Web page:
The song makes direct references to earlier works of the macabre genre, including the Three Living and Three Dead, images of the Reaper and Triumph of Death images, and Petrarch's Triumph of Time. Of course, the call to love others as yourself, and the insistent call to penance, are commonplace virtues. The most striking aspect of this Carnival song is the denigration of Carnival in the second and seventh verses.

Anguish, tears and penance
Torment us constantly;
This our company of dead
Processes, crying "penance!"

We were once as you are now,
You will be as we;
We are dead as you can see,
Thus dead will we see you,
And, once dead, it will do no good
To do penance for your sins.

We too during carnival
Roamed the streets singing of our loves;
And so from sin to sin
We became worse and worse;
Now we wander the world crying
"Penance, penance!"

Blind, stupid, foolish people,
Everything does time destroy;
Splendor and glory, honours and states
Pass away and nothing remains,
And in the end the grave
Makes us all do penance.

Horrible torment, horrible pain
Await the unrepentant,
But those with pious hearts
Are much honoured among us dead.
Love others as you love yourself
To avoid doing penance in the hereafter.

This scythe that we are carrying
Finally makes everyone contrite;
We all pass from this life to the next.
But life, be it virtuous or sinful,
Obtains every blessing from heaven
If you do penance on earth.

If we live, then we must die,
And in dying each soul finds life,
The Lord of Lords
Has laid down this law:
Everyone must depart this life:
Penance, penance.

So many hunts, festivals, or songs,
All will one day bring you torments;
Only abstinence, suffering and tears
Will make you content:
All of you should repent your sins
And turn to penance.

Among other virtues, Prizer's article uses what is known about this particular, exceptionally well-documented song/trionfo to illustrate the general process of creating such an event.

The song clearly began with the original concept. The brigata (company of friends)—or its leader—who wanted to sponsor a song at carnival tried to create an original and clever metaphor for the sexual act and its objects; this would form the basis for all that followed. Next, the brigata as patron would commission someone to write the text of the song. This person actually provided, with the poem, a detailed outline of the project's visual appearance: what objects would be present and the general nature of the costumes. This accomplished, the patrons could go to the artist or artisan who would make and decorate the appropriate masks, costumes, and objects to hold and to gesture with during the song. If the members of the brigata were to be mounted, then the horses would have to be given apposite blankets and trappings as well. At some point, the patrons would also commission a composer to write appropriate music for the text. Depending upon the lavishness of the presentation and the brigata's musical abilities, it might have been necessary to hire a separate group of performers to sing. Finally, the group needed a plan for processing through the streets of Florence and at least a rudimentary choreography that would allow them to move and gesture together as they sang. If the work was to be performed at night, then liveried torch bearers would be necessary, so that the populace could see the costumes and implements. Any carro production involved a further step: it required an artist who would execute the wagon, following the concept. It is rare that we can name more than one or two of the collaborators in the production of a mascherata or carro, perhaps the poet and the composer, for example. If Lorenzo de' Medici were the poet of a given song, then he may have been the patron as well, and thus have furnished the general concept and the specific details entirely by himself. In most instances, however, all the parties remain anonymous, and we are aware only that the process must have involved these diverse elements. ‘Dolor, pianto e penitentia’ forms an exception to this pattern. We can assign names for three of the entities necessary: patrons, poet, and artist.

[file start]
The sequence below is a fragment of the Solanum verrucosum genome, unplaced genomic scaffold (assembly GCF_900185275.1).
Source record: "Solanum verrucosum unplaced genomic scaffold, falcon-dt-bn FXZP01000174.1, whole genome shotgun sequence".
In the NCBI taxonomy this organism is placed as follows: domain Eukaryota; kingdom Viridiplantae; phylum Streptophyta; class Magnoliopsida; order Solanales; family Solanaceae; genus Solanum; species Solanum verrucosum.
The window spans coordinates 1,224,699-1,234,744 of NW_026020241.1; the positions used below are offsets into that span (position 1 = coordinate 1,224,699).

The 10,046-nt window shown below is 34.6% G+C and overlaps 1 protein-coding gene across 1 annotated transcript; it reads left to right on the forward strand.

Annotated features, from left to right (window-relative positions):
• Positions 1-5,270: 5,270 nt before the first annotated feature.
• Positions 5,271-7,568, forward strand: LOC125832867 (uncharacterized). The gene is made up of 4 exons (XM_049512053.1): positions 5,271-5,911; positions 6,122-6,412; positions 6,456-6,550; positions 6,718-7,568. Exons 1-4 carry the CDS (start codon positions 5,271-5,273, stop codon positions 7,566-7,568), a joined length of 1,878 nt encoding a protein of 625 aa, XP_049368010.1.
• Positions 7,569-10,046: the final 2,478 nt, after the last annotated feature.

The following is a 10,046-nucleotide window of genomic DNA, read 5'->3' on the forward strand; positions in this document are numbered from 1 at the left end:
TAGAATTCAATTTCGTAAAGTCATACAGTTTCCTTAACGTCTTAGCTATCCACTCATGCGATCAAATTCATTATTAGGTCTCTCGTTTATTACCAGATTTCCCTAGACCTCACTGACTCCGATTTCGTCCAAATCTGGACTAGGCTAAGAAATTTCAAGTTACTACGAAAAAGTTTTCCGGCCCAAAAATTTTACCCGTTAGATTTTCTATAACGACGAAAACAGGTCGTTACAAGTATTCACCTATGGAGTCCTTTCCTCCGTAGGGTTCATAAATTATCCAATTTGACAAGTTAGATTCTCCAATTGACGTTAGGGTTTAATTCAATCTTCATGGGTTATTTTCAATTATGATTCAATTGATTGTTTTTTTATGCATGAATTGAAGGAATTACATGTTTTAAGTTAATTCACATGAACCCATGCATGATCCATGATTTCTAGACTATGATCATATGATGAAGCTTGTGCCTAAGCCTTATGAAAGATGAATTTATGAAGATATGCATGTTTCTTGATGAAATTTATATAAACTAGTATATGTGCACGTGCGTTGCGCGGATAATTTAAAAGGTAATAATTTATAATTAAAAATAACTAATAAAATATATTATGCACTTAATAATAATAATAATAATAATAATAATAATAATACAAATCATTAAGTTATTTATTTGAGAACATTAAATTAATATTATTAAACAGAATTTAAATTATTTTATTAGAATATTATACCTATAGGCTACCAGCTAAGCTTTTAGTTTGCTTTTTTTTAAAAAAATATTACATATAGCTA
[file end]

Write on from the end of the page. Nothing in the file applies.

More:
Ten pages of historical detail later, Prizer summarizes the creation of this Trionfo della Morte.

For carnival of 1507, Lorenzo Strozzi, with his brother Filippo, decided to present a carro to shock their fellow Florentines. They probably took the idea to Castellano Castellani, who furnished the detailed concept with the text of ‘Dolor, pianto e penitentia’. They then most likely approached Bartolomeo degli Organi to set the poem to music, and Piero di Cosimo and his bottega to construct the carro in the Sala de' Papi in S. Maria Novella and work out its decorations. On the evening of 17 February—martedi grasso—of this year, the Strozzi and their brigata, dressed as skeletons, left the church and presented the carro with its music, poetry, costumes and decorations.